My fall/winter reading seems to have been on a thematic track, although quite serendipitously. The next four novels (set respectively in New Mexico, Iceland, Mumbai and Saskatchewan, Canada) detail lives lived hard. Not hardly, by any stretch of the imagination. Hard lives. Lives looking for meaning, lives trying to survive, hoping to belong. In all of the books, the landscapes play a central role, underscoring the power of place and their impact on who we become in life. The two women authors, Hannah Kent and Anne Lazurko, are debut novelists with distinguished careers in their futures.
Backlands by Michael McGarrity
Michael McGarrity’s lawman series of Kevin Kerney novels (13 of them) has a cult (and bestseller) following. Starting with Hard Country, McGarrity set out to create a trilogy about Kerney’s ancestors. Backlands, the second, begins following World War I in south/central New Mexico, where Patrick Kerney is estranged from his wife, Emma, and their young son, Matt. They have lost their bright star, the eldest son, during the war. McGarrity writes with a sparing pen that reflects the Tularosa Basin, a raw Chihuahuan Desert landscape cradled by two mountain ranges. As Matt and his distant and, at times, abusive father, spar and eke out an existence on their ranch, depression looms, land is lost and war is declared again. The story unfolds quietly and the century progresses with livestock overgrazing, coupled with drought, changing the livelihoods and ecosytems forever. It’s the western novel without the myth. Small graces are never taken for granted and the American Dream is lived in hardscrabble reality.
Burial Rites by Hannah Kent
When debut novelist, Hannah Kent spent a year in Iceland as a foreign exchange student, she heard about Agnes Magnúsdóttir, the last person to be executed in Iceland in 1830. While the reader knows at the beginning how this tale will end, Kent has woven a remarkable rendering of Icelandic life, its lichen and volcanic grit, and the people who survive it, challenged as they are, by the elements. Agnes is sent to work during her last days on the farm of a District Officer. A murderess amongst them, the family is horrified and fascinated with a human who took a life and will lose her head as a result. Humanity unfolds as thin sheaves of religious judgement falter in the face of witnessing a human who knows how to heal with poltices and herbs, whose tough exterior also slips away, as small kindnesses are exchanged. Written around small interior spaces and expansive windswept landscapes, Agnes’ assigned spiritual counselor, Assistant Reverend Thorvardur Jónsson, perhaps best reflects our vulnerabilities, fears and questions of faith as he struggles with himself to reach out with true compassion. In Agnes’ death, all lives are transformed.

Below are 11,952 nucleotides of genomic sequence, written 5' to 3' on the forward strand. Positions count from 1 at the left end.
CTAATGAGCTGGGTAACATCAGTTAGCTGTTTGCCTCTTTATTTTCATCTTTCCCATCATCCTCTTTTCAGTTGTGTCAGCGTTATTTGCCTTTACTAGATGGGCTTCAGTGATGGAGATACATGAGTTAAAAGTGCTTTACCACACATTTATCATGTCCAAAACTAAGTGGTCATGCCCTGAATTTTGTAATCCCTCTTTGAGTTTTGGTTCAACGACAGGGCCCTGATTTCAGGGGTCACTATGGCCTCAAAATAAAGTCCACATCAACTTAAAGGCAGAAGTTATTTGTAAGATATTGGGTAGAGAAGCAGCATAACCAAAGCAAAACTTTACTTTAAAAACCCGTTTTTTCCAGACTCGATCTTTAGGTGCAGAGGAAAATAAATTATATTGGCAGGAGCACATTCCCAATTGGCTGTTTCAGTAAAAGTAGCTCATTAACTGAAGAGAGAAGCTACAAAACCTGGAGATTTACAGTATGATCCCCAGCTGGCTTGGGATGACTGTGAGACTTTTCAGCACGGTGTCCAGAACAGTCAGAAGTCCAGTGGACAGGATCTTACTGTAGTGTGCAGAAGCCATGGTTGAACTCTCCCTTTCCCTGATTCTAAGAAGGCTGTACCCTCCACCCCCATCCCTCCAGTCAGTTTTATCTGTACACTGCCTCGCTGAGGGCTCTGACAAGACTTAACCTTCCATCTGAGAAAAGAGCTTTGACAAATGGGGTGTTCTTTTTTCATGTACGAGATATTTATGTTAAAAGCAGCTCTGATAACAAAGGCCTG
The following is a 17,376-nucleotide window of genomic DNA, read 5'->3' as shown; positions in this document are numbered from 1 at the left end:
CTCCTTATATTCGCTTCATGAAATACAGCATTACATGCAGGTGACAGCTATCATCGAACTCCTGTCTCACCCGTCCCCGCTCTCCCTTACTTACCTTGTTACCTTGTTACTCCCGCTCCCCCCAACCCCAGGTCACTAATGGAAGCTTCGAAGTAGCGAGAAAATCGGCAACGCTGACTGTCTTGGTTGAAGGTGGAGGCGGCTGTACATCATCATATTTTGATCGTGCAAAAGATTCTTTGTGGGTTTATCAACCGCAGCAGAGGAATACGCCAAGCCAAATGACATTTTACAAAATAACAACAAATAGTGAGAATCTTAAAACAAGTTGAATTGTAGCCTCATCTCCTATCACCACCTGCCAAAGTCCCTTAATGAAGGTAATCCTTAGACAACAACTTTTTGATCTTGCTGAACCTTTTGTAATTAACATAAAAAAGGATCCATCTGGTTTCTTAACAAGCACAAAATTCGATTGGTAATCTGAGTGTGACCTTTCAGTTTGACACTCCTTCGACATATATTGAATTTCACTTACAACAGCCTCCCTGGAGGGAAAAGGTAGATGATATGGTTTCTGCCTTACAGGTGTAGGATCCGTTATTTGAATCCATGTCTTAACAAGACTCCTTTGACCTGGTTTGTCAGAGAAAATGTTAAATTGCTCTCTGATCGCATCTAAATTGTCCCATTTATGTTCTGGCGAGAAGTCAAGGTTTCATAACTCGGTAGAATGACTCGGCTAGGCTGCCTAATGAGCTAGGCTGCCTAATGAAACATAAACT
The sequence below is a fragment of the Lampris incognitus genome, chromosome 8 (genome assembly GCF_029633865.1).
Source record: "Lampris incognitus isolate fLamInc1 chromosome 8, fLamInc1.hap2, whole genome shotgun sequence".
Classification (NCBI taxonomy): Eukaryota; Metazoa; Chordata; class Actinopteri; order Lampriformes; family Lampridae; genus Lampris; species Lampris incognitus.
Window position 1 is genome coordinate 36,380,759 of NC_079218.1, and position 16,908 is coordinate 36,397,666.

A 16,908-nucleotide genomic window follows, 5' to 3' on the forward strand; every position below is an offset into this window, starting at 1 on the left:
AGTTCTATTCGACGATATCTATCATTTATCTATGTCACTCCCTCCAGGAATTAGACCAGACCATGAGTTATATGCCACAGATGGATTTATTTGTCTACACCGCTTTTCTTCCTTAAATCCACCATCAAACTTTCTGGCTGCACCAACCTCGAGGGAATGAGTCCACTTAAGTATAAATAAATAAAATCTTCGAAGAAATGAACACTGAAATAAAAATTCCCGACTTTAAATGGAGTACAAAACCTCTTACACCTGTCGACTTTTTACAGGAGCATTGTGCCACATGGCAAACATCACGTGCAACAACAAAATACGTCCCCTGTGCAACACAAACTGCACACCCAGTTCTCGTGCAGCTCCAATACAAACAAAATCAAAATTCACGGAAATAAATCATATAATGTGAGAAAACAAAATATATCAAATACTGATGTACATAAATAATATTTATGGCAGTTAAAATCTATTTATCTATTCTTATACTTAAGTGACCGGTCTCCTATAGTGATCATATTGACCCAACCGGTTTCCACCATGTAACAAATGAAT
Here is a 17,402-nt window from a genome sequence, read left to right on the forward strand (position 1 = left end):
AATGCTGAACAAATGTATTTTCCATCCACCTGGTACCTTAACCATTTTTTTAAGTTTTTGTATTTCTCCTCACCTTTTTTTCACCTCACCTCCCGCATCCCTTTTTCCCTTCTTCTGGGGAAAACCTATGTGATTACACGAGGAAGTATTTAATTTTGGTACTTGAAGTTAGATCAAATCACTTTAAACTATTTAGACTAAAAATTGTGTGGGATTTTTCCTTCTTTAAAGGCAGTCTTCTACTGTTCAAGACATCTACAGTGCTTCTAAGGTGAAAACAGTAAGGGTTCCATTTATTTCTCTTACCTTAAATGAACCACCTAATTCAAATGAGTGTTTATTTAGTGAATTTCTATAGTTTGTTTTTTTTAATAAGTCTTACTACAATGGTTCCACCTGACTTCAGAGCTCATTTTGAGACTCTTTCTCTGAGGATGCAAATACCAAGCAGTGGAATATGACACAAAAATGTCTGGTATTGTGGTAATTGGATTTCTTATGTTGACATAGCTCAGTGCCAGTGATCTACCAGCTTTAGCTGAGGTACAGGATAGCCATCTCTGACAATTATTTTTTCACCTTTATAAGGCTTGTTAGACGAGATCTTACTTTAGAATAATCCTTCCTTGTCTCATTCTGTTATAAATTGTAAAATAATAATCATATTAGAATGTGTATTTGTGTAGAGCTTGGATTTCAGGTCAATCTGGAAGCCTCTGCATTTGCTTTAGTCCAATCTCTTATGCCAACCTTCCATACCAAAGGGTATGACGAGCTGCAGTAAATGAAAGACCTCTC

Sacred Games by Vikram Chandra
With Bombay (Vikram Chandra’s preference over the current Mumbai) as a vivid, throbbing, noisy, smelly, colorful exotic character, Sacred Games mirrors Burial Rites, in that we know how the story ends. But we don’t know why it is ending as it does until 900 pages later. Think Mumbai Mafia. Spiritual corruption, graft and grisly murders, sex trafficking. And what self-respecting novel about Bombay would not include the national obsession, Bollywood? Detective Sartaj Singh is summoned by notorious mobster Ganesh Gaitonde, who is barricaded in a nuclear bomb shelter. Ganesh wants to tell his story but before he does, he offs himself and, a former model, now madame, who seems to have no history. Thus begins the tale. Ganesh is a ruthless cad, yet in his voice, as he posthumously tells his story, we find cracks in our disgust. Sartaj struggles with mid-life as a divorced cop, only partially on the take, witnessing Bombay’s dirtiest games. This reader has a soft spot for India, so imagine my delight as the book’s glossary, kindly provided by Chandra, enlightens us in the lexicon of Hindi cuss words, among other expressions. The complexity of India and its myriad dialects, castes, tribes and histories, is skillfully navigated through the unraveling of Ganesh’s life. It’s a wild ride, well worth taking.
Dollybird by Anne Lazurko
Another vast landscape plays a role in Anne Lazurko’s debut novel, Dollybird. An aspiring medical student, Moira, is shipped off ignominiously to Moose Jaw, Saskatchewan when she becomes pregnant. She arrives penniless in 1906 after her escort/cousin gambles her money while en route. Alone in a rough and unforgiving territory, her eastern sensibilities are challenged daily, as circumstances land her keeping house for an unscrupulous and repulsive land developer. She is thrown out as her pregnancy advances and becomes a “dollybird” for Dillan, another lost soul trying to raise a young son alone, while learning to farm on his homestead. Dollybirds were women hired to men without “womenfolk” to, you know, do all the hard work. They were regarded variously as whores, low lifes, and generally people who deserved the hard luck they got. Lazurko renders the claustrophobia of a sod house, the devastating winds that destroy a season’s crop and the bone wrenching work required to provide daily bread, with light, straight forward language. Moira makes many choices in this novel, none of them conventional. Spirit and science are at play on the vast prairie, and they create the dance of human desires to, at once, be protected by a benevolent father (or have the satisfaction of seeing punishment meted out) while finding faith in progress that might protect them from the ravages of ignorance.